"Michaela," she groaned. "Something's wrong. What happened?"
"I'm not sure, Lydia. Are you hurt?" She didn't receive a reply, and her heart began to pound. "Lydia!" Michaela started to feel her way around, but she soon became dizzy and fell unconscious once more.
She opened her eyes. Her heart was fluttering. Where was Sully? Where was everyone? She squinted in pain and looked around. She wasn't alone. A few other patients were lying unconscious in beds near hers. She looked down at herself. Her dress was covered in blood, and she couldn't be sure if it was hers or someone else's. She wanted to get up. She had to find her husband. She had to make sure that he was all right.
"Sully?" she asked aloud, not expecting an answer but hoping for one. She sat up, all of the pain in her body rushing to her head. She groaned, but tried to pull herself out of bed despite the pain.
"What are you doing?" asked an older man as he rushed into the room. "Lay back, Miss."
"No, I need to find my husband," she said softly.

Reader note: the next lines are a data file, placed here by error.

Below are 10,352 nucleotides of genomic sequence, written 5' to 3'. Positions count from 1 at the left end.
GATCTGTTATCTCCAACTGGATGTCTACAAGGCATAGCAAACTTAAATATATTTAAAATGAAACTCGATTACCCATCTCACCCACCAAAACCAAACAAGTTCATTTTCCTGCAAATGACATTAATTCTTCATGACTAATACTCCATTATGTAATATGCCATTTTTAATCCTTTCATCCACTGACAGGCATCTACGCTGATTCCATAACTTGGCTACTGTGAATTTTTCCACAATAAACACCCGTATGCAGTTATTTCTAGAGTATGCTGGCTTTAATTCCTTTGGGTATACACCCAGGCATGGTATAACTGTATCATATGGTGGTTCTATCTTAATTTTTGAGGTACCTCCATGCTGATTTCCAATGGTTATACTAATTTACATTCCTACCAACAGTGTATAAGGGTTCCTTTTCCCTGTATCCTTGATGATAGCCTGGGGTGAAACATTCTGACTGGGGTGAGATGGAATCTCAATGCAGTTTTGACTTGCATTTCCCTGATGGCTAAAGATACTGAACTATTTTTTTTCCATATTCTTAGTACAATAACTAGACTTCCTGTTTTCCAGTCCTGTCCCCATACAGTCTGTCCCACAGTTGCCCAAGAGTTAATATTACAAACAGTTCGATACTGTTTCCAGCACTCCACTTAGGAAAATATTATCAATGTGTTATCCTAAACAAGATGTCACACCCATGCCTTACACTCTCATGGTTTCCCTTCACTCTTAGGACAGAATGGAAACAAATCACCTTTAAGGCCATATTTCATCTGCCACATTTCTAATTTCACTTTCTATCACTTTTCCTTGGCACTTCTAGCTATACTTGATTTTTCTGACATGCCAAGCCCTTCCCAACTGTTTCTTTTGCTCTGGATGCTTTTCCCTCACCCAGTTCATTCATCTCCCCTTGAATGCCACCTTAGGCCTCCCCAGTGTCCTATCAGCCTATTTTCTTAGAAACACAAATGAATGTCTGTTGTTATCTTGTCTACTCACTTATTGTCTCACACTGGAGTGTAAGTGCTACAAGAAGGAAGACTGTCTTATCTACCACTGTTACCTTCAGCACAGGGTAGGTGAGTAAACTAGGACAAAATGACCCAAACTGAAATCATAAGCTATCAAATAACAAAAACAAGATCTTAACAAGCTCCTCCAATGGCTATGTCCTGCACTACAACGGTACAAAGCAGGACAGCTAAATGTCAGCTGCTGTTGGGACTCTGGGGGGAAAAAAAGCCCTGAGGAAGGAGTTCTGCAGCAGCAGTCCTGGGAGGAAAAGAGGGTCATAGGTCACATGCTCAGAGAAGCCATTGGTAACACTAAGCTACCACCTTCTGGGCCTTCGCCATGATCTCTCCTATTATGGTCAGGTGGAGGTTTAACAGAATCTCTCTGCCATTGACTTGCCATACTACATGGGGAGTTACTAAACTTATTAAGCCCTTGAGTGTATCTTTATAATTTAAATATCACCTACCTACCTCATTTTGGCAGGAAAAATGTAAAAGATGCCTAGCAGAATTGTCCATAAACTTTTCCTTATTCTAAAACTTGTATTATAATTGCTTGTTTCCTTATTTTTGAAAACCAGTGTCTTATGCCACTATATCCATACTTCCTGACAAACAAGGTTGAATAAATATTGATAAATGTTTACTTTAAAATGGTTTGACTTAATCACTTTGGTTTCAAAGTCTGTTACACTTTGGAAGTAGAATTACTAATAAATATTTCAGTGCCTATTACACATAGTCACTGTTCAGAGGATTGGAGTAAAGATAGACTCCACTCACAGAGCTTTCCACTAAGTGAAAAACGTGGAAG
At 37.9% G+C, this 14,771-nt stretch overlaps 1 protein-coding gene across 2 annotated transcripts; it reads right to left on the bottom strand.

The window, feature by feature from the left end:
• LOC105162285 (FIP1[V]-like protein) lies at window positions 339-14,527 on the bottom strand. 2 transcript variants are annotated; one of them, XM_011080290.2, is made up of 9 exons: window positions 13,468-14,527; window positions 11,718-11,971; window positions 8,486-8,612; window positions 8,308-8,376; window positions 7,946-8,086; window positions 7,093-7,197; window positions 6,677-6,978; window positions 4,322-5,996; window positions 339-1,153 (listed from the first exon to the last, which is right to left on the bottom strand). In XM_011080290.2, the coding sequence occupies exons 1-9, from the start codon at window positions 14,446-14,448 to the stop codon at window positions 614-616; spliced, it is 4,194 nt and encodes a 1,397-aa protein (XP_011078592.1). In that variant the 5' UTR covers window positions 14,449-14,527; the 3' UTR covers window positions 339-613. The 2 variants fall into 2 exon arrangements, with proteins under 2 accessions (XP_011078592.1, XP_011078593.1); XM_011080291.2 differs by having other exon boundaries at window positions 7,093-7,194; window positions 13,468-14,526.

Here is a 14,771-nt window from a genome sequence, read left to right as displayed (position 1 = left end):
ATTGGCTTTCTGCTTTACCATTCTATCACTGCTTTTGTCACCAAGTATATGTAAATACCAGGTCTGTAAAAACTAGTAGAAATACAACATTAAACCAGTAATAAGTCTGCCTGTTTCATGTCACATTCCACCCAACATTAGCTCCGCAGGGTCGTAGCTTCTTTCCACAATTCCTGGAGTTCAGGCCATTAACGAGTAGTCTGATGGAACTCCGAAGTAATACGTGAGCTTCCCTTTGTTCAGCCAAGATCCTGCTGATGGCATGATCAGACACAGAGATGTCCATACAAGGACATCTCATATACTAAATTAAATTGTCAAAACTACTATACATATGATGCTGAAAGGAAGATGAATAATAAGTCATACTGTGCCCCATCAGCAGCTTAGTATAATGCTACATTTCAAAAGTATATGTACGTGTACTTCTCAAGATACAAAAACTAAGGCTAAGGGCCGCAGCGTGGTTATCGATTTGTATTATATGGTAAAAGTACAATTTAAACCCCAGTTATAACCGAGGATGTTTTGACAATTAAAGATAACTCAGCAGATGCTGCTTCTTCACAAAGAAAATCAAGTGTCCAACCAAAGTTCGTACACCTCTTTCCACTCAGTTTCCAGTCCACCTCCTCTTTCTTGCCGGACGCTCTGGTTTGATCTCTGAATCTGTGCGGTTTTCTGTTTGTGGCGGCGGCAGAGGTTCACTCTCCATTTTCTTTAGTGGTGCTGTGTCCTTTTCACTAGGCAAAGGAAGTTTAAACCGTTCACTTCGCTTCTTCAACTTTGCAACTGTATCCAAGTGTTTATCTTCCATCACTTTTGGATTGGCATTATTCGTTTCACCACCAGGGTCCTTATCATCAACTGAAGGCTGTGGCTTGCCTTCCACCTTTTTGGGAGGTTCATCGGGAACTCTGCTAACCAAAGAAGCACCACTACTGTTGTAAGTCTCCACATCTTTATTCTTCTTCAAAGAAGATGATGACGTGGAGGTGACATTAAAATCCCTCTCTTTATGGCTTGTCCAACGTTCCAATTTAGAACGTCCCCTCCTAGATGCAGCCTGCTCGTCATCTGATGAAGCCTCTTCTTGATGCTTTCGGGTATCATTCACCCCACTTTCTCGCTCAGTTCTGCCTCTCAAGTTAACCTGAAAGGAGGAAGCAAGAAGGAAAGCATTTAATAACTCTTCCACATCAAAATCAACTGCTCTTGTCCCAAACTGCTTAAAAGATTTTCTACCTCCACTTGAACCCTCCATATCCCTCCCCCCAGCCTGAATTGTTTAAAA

"Don't worry," he replied soothingly. "Rest now. I'm Dr. Bernard." Michaela winced a little.
"Dr. Michaela Quinn," she groaned.
"Well!" he chuckled. "I've heard a lot about you." She didn't care. She didn't care about anything this man had to say. She only wanted her husband.
"Sully," she groaned. "I need to find…"
"Just rest now," Dr. Bernard replied. "You may have a concussion, so you shouldn't be up and about."
"I don't care! I need to find my husband. We were on the train. He was…I need…"
"All survivors of the train wreck were brought here," Dr. Bernard explained. "I'm sure your husband is here, so don't worry. Rest now. We'll get it all sorted out as soon as you're feeling better." Michaela realized that she was getting nowhere with this man, so she nodded solemnly. She waited for him to check the other three patients, and once he was out of the room, she pulled herself up and began to walk toward the door, feeling unbearably ill. But, she walked along anyway, ignoring all of the pain she was feeling in her head.
So many people were sitting and lying in the halls, victims of the train accident. There were so many that they didn't have enough rooms on this floor of the hospital for all of them. She felt guilty. She was much better off than many of these people. Why should she have gotten a bed? Perhaps it was because she was a woman. Most of the people lying on the ground were men. It was then that she spotted a little blonde boy standing by the wall, crying into his hands. He didn't look injured, merely out of place. She couldn't walk away without checking on him. It was her duty as a doctor and her will as a compassionate woman.